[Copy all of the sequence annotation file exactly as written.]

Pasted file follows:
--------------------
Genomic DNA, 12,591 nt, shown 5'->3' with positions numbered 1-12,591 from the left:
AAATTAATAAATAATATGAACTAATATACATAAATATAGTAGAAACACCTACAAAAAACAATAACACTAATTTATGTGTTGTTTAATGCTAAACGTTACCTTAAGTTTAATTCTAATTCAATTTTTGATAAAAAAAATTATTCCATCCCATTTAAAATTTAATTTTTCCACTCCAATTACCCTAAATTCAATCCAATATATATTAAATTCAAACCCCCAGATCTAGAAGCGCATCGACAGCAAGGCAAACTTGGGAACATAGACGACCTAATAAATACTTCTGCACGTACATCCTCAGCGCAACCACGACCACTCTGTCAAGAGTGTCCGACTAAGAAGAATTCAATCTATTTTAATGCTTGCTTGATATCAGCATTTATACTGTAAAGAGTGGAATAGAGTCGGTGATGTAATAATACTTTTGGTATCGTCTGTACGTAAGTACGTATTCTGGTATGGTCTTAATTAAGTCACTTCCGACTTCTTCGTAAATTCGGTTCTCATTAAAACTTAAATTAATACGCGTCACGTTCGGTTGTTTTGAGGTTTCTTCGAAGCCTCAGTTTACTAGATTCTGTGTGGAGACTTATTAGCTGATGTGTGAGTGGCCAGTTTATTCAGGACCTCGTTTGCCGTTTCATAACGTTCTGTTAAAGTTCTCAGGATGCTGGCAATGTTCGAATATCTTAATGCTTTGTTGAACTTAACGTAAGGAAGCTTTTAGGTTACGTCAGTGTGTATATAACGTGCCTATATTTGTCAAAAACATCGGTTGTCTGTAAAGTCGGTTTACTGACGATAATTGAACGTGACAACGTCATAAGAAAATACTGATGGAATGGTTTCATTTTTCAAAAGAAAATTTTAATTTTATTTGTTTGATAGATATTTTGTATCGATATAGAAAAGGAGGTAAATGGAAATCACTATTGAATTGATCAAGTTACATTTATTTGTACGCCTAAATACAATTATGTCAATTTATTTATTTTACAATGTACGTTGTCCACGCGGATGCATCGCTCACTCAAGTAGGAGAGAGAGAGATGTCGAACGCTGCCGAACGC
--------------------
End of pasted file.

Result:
Genomic DNA, 12,591 nt, shown 5'->3' with positions numbered 1-12,591 from the left:
AAATTAATAAATAATATGAACTAATATACATAAATATAGTAGAAACACCTACAAAAAACAATAACACTAATTTATGTGTTGTTTAATGCTAAACGTTACCTTAAGTTTAATTCTAATTCAATTTTTGATAAAAAAAATTATTCCATCCCATTTAAAATTTAATTTTTCCACTCCAATTACCCTAAATTCAATCCAATATATATTAAATTCAAACCCCCAGATCTAGAAGCGCATCGACAGCAAGGCAAACTTGGGAACATAGACGACCTAATAAATACTTCTGCACGTACATCCTCAGCGCAACCACGACCACTCTGTCAAGAGTGTCCGACTAAGAAGAATTCAATCTATTTTAATGCTTGCTTGATATCAGCATTTATACTGTAAAGAGTGGAATAGAGTCGGTGATGTAATAATACTTTTGGTATCGTCTGTACGTAAGTACGTATTCTGGTATGGTCTTAATTAAGTCACTTCCGACTTCTTCGTAAATTCGGTTCTCATTAAAACTTAAATTAATACGCGTCACGTTCGGTTGTTTTGAGGTTTCTTCGAAGCCTCAGTTTACTAGATTCTGTGTGGAGACTTATTAGCTGATGTGTGAGTGGCCAGTTTATTCAGGACCTCGTTTGCCGTTTCATAACGTTCTGTTAAAGTTCTCAGGATGCTGGCAATGTTCGAATATCTTAATGCTTTGTTGAACTTAACGTAAGGAAGCTTTTAGGTTACGTCAGTGTGTATATAACGTGCCTATATTTGTCAAAAACATCGGTTGTCTGTAAAGTCGGTTTACTGACGATAATTGAACGTGACAACGTCATAAGAAAATACTGATGGAATGGTTTCATTTTTCAAAAGAAAATTTTAATTTTATTTGTTTGATAGATATTTTGTATCGATATAGAAAAGGAGGTAAATGGAAATCACTATTGAATTGATCAAGTTACATTTATTTGTACGCCTAAATACAATTATGTCAATTTATTTATTTTACAATGTACGTTGTCCACGCGGATGCATCGCTCACTCAAGTAGGAGAGAGAGAGATGTCGAACGCTGCCGAACGC